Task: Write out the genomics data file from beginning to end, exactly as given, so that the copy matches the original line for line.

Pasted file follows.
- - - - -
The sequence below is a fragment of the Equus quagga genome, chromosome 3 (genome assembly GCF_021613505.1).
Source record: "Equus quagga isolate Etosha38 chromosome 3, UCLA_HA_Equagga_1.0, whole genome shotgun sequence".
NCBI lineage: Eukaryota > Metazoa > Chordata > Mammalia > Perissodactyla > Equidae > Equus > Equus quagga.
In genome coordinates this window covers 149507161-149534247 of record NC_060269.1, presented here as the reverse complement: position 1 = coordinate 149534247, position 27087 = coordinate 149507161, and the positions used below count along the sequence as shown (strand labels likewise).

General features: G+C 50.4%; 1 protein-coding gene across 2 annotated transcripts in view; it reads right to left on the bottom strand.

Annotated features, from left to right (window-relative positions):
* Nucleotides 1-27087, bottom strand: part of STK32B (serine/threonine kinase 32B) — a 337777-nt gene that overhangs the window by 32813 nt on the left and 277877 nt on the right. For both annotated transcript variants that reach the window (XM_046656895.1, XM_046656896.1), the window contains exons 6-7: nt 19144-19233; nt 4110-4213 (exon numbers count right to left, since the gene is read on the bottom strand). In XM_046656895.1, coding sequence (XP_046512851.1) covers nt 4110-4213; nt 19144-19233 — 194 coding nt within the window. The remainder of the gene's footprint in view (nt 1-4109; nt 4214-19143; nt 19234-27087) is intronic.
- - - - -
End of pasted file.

The sequence below is a fragment of the Equus quagga genome, chromosome 3 (genome assembly GCF_021613505.1).
Source record: "Equus quagga isolate Etosha38 chromosome 3, UCLA_HA_Equagga_1.0, whole genome shotgun sequence".
NCBI lineage: Eukaryota > Metazoa > Chordata > Mammalia > Perissodactyla > Equidae > Equus > Equus quagga.
In genome coordinates this window covers 149507161-149534247 of record NC_060269.1, presented here as the reverse complement: position 1 = coordinate 149534247, position 27087 = coordinate 149507161, and the positions used below count along the sequence as shown (strand labels likewise).

General features: G+C 50.4%; 1 protein-coding gene across 2 annotated transcripts in view; it reads right to left on the bottom strand.

Annotated features, from left to right (window-relative positions):
* Nucleotides 1-27087, bottom strand: part of STK32B (serine/threonine kinase 32B) — a 337777-nt gene that overhangs the window by 32813 nt on the left and 277877 nt on the right. For both annotated transcript variants that reach the window (XM_046656895.1, XM_046656896.1), the window contains exons 6-7: nt 19144-19233; nt 4110-4213 (exon numbers count right to left, since the gene is read on the bottom strand). In XM_046656895.1, coding sequence (XP_046512851.1) covers nt 4110-4213; nt 19144-19233 — 194 coding nt within the window. The remainder of the gene's footprint in view (nt 1-4109; nt 4214-19143; nt 19234-27087) is intronic.